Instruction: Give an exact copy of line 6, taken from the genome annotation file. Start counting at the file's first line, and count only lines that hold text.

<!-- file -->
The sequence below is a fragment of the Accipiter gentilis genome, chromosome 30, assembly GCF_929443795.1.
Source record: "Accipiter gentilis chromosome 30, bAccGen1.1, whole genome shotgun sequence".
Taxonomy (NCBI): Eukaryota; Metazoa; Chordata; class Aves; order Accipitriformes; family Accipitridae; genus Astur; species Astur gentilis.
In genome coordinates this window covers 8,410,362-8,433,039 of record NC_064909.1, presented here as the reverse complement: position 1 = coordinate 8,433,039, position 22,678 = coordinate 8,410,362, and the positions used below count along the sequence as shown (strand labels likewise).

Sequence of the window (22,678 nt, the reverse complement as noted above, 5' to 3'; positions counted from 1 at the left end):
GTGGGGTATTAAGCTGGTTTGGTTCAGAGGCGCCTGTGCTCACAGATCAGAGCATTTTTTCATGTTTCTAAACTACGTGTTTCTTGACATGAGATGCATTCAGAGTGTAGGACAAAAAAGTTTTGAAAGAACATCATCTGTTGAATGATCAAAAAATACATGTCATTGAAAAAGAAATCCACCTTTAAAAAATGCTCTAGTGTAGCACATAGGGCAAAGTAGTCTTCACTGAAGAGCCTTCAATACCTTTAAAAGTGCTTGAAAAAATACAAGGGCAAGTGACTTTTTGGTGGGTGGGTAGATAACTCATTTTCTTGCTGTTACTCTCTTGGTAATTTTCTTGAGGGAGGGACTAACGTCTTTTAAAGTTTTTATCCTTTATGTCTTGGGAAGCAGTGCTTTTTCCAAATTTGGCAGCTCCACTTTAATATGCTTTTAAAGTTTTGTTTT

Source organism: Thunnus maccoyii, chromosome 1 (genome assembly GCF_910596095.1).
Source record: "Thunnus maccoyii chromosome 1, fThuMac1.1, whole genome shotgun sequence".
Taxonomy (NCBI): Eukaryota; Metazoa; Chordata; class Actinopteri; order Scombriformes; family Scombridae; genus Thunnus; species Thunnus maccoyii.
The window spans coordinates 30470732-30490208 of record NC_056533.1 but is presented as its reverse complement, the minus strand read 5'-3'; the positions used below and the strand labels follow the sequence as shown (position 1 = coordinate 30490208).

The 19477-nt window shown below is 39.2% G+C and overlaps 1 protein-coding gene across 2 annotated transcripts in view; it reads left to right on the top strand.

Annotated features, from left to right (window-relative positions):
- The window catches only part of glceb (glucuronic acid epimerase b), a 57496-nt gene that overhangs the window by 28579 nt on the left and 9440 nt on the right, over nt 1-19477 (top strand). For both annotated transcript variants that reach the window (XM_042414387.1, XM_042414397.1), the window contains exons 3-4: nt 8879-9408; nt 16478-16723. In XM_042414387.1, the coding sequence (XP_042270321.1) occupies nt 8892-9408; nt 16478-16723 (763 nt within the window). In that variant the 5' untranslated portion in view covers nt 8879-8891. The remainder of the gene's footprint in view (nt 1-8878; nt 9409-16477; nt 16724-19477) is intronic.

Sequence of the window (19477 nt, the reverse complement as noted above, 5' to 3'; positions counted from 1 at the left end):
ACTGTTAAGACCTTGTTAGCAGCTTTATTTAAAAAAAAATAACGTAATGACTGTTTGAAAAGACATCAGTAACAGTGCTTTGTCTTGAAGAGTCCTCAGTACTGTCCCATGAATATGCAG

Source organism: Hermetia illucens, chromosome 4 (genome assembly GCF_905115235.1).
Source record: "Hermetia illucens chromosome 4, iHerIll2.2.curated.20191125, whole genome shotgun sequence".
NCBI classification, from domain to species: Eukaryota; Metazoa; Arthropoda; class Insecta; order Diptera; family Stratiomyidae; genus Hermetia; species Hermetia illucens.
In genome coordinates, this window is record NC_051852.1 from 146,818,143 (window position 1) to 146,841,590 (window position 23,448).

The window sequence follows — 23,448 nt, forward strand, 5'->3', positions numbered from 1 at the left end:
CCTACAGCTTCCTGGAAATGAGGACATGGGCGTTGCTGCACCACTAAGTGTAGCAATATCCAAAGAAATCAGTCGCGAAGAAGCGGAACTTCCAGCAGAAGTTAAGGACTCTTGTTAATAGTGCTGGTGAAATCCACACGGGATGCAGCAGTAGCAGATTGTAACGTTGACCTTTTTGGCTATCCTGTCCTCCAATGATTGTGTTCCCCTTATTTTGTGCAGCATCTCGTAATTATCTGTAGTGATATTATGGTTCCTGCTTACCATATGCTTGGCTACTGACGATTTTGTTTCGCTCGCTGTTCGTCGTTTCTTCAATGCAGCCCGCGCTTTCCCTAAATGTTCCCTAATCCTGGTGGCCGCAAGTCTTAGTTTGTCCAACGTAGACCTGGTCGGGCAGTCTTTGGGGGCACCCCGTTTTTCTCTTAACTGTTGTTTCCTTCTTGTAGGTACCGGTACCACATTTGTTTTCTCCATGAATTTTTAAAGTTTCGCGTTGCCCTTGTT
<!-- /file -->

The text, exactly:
GTGGGGTATTAAGCTGGTTTGGTTCAGAGGCGCCTGTGCTCACAGATCAGAGCATTTTTTCATGTTTCTAAACTACGTGTTTCTTGACATGAGATGCATTCAGAGTGTAGGACAAAAAAGTTTTGAAAGAACATCATCTGTTGAATGATCAAAAAATACATGTCATTGAAAAAGAAATCCACCTTTAAAAAATGCTCTAGTGTAGCACATAGGGCAAAGTAGTCTTCACTGAAGAGCCTTCAATACCTTTAAAAGTGCTTGAAAAAATACAAGGGCAAGTGACTTTTTGGTGGGTGGGTAGATAACTCATTTTCTTGCTGTTACTCTCTTGGTAATTTTCTTGAGGGAGGGACTAACGTCTTTTAAAGTTTTTATCCTTTATGTCTTGGGAAGCAGTGCTTTTTCCAAATTTGGCAGCTCCACTTTAATATGCTTTTAAAGTTTTGTTTT